Ulster County (N.Y.) Executive Mike Hein vetoed a resolution to spend $25,000 to convert five transport vans from unleaded gasoline to propane autogas. The resolution had been passed by the county legislature.
“Resolution No. 314A would represent a step backwards,” Hein said in a release explaining his decision. “Trading one fossil fuel for another is not environmentally sensitive and investing in a vehicle technology that promotes fracking is unconscionable, especially since more sustainable, renewable options are readily available.”
Hein said the county is a leader in renewable resources and has plug-in electric vehicles, installed EV charging stations, and is using biodiesel for its bus fleet.
The county’s Department of the Environment agreed with Hein’s statement. “Current initiatives including the use of biodiesel in the UCAT bus fleet and plug-in hybrid vehicles will yield 26 times the greenhouse gas reduction as compared to the propane proposal,” said Ulster County Department of the Environment Coordinator Amanda LaValle. “In addition, there is negligible, if any, financial benefit to the county in implementing this proposal.”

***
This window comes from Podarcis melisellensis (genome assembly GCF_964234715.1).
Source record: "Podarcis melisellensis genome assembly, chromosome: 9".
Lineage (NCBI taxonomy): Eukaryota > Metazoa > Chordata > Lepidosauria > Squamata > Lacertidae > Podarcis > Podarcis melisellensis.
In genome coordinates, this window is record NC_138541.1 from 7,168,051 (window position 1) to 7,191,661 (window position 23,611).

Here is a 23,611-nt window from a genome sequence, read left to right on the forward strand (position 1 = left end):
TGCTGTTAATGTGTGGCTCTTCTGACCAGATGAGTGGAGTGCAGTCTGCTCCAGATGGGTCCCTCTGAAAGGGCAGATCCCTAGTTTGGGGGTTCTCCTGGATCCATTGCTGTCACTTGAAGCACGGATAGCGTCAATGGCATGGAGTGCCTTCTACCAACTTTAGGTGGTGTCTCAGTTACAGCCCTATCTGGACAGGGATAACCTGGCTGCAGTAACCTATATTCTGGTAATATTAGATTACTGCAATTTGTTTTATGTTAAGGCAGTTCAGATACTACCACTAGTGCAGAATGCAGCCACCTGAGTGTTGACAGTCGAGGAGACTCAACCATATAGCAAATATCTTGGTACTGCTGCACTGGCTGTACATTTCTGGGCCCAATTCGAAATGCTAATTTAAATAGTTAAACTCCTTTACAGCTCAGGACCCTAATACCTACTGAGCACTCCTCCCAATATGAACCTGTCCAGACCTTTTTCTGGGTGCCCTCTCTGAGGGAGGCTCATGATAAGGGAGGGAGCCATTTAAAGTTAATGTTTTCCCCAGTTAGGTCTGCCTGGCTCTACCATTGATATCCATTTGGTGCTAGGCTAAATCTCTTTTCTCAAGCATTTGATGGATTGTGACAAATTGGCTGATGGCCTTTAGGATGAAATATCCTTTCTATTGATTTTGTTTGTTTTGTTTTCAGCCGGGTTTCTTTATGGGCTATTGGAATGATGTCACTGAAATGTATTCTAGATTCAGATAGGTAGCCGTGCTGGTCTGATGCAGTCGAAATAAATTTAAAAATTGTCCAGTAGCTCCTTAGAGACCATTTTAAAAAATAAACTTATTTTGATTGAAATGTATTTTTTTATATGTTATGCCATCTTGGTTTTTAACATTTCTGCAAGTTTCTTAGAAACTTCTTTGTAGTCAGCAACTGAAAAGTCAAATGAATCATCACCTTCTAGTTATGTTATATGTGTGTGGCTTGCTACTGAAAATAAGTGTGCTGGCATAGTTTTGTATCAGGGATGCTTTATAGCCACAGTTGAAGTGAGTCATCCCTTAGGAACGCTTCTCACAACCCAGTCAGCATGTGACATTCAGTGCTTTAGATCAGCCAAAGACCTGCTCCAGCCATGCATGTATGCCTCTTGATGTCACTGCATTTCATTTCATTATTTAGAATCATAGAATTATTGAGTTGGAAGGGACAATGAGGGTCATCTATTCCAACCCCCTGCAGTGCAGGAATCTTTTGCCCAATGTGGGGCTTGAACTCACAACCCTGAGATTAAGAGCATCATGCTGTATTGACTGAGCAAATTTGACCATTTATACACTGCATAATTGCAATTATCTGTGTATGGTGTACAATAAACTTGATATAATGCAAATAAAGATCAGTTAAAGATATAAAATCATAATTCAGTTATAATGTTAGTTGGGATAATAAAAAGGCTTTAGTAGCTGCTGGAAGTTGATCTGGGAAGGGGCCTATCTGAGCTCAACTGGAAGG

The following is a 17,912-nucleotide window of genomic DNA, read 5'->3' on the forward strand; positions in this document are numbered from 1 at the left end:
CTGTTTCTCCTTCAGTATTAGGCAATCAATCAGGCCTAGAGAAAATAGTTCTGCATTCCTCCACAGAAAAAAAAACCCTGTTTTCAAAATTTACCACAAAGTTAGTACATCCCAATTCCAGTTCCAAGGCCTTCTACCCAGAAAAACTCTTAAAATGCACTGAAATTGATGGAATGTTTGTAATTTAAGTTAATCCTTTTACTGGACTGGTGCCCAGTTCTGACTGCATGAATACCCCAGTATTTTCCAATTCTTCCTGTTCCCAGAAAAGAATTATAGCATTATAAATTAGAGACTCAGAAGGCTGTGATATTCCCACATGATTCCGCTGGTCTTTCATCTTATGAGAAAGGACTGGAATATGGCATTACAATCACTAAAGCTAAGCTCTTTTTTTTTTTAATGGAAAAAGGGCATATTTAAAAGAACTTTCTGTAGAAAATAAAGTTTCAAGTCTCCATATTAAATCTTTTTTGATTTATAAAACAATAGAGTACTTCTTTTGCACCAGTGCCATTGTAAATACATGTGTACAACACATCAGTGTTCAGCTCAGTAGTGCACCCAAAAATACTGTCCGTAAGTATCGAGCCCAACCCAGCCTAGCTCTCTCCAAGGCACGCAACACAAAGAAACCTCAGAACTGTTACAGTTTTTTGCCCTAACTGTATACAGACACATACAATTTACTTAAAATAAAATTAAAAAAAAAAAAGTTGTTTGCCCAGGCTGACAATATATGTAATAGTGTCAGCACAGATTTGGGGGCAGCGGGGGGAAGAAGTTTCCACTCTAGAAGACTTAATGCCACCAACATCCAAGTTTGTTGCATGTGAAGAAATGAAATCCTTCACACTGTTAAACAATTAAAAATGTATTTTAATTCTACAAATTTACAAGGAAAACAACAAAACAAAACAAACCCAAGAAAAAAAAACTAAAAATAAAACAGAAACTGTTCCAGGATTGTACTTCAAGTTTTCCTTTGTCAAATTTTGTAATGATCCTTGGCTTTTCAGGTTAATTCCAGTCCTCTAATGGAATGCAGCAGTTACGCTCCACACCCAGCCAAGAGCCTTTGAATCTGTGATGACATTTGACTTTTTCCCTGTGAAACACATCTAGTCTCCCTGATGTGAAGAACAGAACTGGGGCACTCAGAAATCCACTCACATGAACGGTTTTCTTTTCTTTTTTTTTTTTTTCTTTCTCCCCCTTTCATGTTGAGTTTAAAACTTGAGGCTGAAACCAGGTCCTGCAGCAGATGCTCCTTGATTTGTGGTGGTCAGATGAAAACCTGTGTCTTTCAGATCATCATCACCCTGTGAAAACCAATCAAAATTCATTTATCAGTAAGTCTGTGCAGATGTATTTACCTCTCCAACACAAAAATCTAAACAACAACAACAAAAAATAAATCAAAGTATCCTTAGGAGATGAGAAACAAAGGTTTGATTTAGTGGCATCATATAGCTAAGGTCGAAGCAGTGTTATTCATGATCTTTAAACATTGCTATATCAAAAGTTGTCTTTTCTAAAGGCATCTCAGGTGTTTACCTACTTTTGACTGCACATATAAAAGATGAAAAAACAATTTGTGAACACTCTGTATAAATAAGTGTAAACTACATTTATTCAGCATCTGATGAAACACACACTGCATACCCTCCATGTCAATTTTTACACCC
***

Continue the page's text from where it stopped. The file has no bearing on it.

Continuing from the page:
The transport vans sought to be retrofitted are on average seven years old, have an odometer reading of 50,000 miles, and average 11 miles per gallon. If one van was retired and a new fuel efficient model was purchased as a replacement, it would reduce fuel consumption of the fleet by 12%, as opposed to the up to 10% reduction by converting to propane autogas, the release stated.
More than two-thirds of domestic propane production comes from natural gas production. This percentage is growing becuase of the boom in natural gas production due to hydraulic fracturing, which New York State recently banned.
Originally posted on Government Fleet
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